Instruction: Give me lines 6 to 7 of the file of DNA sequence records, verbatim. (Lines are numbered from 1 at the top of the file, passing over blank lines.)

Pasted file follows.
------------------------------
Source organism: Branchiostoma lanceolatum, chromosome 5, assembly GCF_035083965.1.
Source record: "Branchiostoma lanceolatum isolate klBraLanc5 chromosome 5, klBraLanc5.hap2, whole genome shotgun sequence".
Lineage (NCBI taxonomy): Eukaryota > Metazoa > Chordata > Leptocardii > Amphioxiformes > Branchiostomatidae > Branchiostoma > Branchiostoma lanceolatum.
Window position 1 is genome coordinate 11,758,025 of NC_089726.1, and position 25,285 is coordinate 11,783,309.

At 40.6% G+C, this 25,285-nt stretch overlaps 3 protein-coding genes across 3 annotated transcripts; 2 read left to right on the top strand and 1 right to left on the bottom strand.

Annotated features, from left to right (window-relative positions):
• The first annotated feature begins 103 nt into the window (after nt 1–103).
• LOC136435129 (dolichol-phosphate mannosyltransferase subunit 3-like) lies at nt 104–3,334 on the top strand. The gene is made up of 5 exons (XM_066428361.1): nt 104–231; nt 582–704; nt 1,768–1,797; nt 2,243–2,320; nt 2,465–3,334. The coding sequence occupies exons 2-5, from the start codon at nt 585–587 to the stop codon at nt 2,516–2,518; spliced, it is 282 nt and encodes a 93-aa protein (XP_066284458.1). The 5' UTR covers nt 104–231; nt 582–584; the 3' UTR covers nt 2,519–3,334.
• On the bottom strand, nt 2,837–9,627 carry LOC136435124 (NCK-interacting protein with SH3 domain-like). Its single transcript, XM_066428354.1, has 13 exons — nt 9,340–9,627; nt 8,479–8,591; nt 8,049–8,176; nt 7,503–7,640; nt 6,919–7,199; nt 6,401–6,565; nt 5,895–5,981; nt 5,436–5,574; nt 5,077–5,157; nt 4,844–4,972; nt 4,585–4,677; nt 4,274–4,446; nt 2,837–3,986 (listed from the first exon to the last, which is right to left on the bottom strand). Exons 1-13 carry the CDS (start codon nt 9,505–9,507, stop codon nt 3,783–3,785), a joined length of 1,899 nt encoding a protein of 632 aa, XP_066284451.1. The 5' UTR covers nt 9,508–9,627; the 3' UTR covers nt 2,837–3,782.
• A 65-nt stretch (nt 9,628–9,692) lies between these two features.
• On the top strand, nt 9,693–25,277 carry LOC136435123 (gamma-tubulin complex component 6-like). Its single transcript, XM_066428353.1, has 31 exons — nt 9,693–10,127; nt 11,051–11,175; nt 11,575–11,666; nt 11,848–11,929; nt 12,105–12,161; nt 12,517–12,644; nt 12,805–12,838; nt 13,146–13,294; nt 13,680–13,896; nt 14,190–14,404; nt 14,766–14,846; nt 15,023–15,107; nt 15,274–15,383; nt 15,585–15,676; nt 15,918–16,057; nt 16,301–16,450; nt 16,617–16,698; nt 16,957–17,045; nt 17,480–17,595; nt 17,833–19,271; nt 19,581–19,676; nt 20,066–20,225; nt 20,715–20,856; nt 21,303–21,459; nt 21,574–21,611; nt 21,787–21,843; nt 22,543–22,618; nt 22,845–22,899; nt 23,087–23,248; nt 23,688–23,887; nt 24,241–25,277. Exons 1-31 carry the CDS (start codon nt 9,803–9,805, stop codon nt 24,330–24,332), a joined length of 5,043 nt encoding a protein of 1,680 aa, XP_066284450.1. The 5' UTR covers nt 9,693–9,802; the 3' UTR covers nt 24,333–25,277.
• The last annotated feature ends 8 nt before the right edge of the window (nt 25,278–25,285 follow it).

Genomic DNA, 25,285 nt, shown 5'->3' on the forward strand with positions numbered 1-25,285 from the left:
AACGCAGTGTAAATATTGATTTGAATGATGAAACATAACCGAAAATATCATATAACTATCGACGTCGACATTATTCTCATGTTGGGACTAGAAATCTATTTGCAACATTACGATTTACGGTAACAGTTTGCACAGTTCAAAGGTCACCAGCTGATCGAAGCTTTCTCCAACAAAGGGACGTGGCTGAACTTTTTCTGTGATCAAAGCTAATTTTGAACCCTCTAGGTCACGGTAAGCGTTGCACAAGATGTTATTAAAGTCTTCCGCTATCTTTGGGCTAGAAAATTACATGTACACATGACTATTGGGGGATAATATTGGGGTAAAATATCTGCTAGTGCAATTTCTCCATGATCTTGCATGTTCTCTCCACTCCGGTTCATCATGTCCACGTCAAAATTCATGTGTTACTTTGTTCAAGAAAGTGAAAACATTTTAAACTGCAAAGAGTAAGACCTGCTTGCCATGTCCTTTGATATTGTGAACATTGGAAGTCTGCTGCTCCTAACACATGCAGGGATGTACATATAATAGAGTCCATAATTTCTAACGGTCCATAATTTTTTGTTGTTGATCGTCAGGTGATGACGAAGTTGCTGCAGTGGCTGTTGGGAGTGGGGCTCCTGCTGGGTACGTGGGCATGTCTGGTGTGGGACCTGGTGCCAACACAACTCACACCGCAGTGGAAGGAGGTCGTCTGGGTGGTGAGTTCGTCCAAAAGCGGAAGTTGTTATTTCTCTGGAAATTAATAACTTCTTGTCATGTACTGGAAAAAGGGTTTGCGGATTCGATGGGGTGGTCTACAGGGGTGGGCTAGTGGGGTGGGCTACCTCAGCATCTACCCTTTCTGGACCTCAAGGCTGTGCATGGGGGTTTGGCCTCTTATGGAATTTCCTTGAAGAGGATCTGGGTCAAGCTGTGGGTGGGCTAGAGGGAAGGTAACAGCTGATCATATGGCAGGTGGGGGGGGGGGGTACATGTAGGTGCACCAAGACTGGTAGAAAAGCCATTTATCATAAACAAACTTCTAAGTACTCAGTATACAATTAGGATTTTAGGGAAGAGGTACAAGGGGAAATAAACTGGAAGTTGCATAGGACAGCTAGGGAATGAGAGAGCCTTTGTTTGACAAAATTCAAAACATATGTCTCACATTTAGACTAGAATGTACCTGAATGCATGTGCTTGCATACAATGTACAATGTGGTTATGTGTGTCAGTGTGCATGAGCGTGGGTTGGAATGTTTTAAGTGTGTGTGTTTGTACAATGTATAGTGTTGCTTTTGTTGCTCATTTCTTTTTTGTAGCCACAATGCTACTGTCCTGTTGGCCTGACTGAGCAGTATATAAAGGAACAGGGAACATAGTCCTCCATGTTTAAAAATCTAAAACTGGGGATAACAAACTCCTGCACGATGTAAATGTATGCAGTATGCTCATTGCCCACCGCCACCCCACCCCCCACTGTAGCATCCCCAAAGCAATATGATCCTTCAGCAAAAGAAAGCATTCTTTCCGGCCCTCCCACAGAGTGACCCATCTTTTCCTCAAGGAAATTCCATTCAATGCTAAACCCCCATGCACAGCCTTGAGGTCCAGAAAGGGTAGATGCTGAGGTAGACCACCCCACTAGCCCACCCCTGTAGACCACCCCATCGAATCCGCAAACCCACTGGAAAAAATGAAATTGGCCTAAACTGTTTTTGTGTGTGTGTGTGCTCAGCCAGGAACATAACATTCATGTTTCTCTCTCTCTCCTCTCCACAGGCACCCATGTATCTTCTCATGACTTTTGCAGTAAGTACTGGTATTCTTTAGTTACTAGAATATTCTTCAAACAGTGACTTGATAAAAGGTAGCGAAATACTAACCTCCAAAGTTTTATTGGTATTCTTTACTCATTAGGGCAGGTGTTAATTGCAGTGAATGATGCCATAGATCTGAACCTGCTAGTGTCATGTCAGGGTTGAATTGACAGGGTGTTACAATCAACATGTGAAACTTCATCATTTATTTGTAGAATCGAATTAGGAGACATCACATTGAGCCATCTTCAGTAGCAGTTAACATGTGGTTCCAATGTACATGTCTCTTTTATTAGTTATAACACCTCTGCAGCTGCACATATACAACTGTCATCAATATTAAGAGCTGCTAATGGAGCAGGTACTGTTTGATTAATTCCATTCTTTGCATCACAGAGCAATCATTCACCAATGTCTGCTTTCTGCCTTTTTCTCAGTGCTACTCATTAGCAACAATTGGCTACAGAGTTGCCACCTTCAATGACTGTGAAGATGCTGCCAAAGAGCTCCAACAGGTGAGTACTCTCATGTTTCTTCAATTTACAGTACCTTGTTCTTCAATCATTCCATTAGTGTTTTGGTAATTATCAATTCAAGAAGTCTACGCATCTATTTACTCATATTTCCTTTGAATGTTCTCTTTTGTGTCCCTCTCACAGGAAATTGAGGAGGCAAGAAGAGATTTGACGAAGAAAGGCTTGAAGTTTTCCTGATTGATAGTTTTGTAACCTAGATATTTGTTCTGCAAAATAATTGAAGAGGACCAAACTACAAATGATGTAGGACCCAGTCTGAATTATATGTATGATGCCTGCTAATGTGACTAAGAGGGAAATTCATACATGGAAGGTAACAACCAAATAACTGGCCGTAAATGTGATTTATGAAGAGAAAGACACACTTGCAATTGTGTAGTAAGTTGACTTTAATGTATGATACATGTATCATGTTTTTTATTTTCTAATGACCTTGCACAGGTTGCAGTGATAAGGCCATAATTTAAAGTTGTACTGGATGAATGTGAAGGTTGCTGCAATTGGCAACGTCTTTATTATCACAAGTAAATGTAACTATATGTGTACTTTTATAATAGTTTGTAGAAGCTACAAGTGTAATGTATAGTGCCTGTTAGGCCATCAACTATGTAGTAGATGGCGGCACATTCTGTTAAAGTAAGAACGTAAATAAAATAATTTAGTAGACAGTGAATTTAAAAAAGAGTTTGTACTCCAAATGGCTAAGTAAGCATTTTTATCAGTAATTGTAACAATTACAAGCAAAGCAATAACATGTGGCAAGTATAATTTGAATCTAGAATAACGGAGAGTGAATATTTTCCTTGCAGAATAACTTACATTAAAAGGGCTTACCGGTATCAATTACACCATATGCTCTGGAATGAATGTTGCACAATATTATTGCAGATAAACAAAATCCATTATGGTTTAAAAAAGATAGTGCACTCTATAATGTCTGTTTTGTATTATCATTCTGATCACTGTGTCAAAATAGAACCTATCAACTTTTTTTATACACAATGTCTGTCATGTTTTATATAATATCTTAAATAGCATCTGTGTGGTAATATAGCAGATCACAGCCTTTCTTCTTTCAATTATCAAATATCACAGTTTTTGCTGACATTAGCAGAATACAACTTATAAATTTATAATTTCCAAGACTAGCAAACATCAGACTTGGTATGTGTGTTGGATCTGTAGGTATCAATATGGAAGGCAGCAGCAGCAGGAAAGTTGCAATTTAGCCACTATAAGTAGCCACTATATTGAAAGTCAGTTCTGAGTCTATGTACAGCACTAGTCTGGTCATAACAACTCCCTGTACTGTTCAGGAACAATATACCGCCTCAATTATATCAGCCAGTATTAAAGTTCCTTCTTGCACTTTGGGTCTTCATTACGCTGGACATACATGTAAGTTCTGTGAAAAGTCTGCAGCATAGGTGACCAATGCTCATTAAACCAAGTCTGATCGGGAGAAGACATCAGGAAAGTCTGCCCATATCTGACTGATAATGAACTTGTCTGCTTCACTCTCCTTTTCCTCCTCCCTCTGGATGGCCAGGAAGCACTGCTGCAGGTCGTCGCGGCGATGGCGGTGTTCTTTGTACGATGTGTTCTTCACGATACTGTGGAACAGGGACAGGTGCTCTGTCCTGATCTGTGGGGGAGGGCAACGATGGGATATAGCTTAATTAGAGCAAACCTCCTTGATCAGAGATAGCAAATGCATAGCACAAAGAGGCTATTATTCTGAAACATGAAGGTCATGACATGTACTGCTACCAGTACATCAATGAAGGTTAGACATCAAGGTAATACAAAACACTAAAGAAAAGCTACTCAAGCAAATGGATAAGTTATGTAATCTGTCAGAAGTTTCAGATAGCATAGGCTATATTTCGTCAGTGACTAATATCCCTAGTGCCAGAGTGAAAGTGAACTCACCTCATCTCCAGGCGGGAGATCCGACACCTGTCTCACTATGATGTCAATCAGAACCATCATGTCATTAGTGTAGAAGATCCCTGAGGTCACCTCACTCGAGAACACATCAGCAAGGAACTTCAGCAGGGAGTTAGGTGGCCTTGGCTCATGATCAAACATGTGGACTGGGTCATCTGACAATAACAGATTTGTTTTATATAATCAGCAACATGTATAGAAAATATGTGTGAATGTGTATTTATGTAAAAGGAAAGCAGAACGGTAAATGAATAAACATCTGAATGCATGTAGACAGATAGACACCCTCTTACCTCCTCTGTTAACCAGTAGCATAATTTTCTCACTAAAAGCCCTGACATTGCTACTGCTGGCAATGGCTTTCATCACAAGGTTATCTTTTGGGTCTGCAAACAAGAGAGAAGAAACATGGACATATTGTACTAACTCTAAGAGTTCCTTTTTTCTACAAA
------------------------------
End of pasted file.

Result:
Annotated features, from left to right (window-relative positions):
• The first annotated feature begins 103 nt into the window (after nt 1–103).